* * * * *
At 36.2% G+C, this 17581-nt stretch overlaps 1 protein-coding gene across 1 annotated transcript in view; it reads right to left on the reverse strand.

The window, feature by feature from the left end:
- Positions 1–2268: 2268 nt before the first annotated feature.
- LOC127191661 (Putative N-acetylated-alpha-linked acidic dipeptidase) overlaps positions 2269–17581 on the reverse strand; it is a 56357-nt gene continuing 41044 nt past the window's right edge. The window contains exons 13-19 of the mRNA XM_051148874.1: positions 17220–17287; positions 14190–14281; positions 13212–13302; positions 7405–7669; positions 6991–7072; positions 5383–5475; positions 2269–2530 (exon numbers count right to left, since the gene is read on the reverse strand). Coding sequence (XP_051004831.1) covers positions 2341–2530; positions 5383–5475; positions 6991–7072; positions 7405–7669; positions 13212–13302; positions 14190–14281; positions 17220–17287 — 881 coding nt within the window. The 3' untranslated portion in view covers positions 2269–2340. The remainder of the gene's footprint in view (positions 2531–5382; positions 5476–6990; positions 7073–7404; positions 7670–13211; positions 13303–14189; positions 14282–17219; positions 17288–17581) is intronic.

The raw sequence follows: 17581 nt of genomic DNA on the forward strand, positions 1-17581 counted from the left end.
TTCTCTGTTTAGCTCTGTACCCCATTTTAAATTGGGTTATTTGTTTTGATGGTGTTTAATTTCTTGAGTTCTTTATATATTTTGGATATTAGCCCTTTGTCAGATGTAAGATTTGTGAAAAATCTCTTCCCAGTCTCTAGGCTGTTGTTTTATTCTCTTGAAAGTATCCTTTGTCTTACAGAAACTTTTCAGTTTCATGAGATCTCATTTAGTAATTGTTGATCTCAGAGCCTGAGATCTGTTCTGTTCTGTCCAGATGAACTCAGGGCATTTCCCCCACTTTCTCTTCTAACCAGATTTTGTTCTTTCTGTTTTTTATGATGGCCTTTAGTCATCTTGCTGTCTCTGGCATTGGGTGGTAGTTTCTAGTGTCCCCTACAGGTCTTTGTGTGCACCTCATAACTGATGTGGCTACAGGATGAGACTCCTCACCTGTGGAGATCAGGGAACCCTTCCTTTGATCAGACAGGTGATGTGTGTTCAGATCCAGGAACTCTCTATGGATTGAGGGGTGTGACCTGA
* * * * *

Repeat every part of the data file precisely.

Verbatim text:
At 36.2% G+C, this 17581-nt stretch overlaps 1 protein-coding gene across 1 annotated transcript in view; it reads right to left on the reverse strand.

The window, feature by feature from the left end:
- Positions 1–2268: 2268 nt before the first annotated feature.
- LOC127191661 (Putative N-acetylated-alpha-linked acidic dipeptidase) overlaps positions 2269–17581 on the reverse strand; it is a 56357-nt gene continuing 41044 nt past the window's right edge. The window contains exons 13-19 of the mRNA XM_051148874.1: positions 17220–17287; positions 14190–14281; positions 13212–13302; positions 7405–7669; positions 6991–7072; positions 5383–5475; positions 2269–2530 (exon numbers count right to left, since the gene is read on the reverse strand). Coding sequence (XP_051004831.1) covers positions 2341–2530; positions 5383–5475; positions 6991–7072; positions 7405–7669; positions 13212–13302; positions 14190–14281; positions 17220–17287 — 881 coding nt within the window. The 3' untranslated portion in view covers positions 2269–2340. The remainder of the gene's footprint in view (positions 2531–5382; positions 5476–6990; positions 7073–7404; positions 7670–13211; positions 13303–14189; positions 14282–17219; positions 17288–17581) is intronic.

The raw sequence follows: 17581 nt of genomic DNA on the forward strand, positions 1-17581 counted from the left end.
TTCTCTGTTTAGCTCTGTACCCCATTTTAAATTGGGTTATTTGTTTTGATGGTGTTTAATTTCTTGAGTTCTTTATATATTTTGGATATTAGCCCTTTGTCAGATGTAAGATTTGTGAAAAATCTCTTCCCAGTCTCTAGGCTGTTGTTTTATTCTCTTGAAAGTATCCTTTGTCTTACAGAAACTTTTCAGTTTCATGAGATCTCATTTAGTAATTGTTGATCTCAGAGCCTGAGATCTGTTCTGTTCTGTCCAGATGAACTCAGGGCATTTCCCCCACTTTCTCTTCTAACCAGATTTTGTTCTTTCTGTTTTTTATGATGGCCTTTAGTCATCTTGCTGTCTCTGGCATTGGGTGGTAGTTTCTAGTGTCCCCTACAGGTCTTTGTGTGCACCTCATAACTGATGTGGCTACAGGATGAGACTCCTCACCTGTGGAGATCAGGGAACCCTTCCTTTGATCAGACAGGTGATGTGTGTTCAGATCCAGGAACTCTCTATGGATTGAGGGGTGTGACCTGA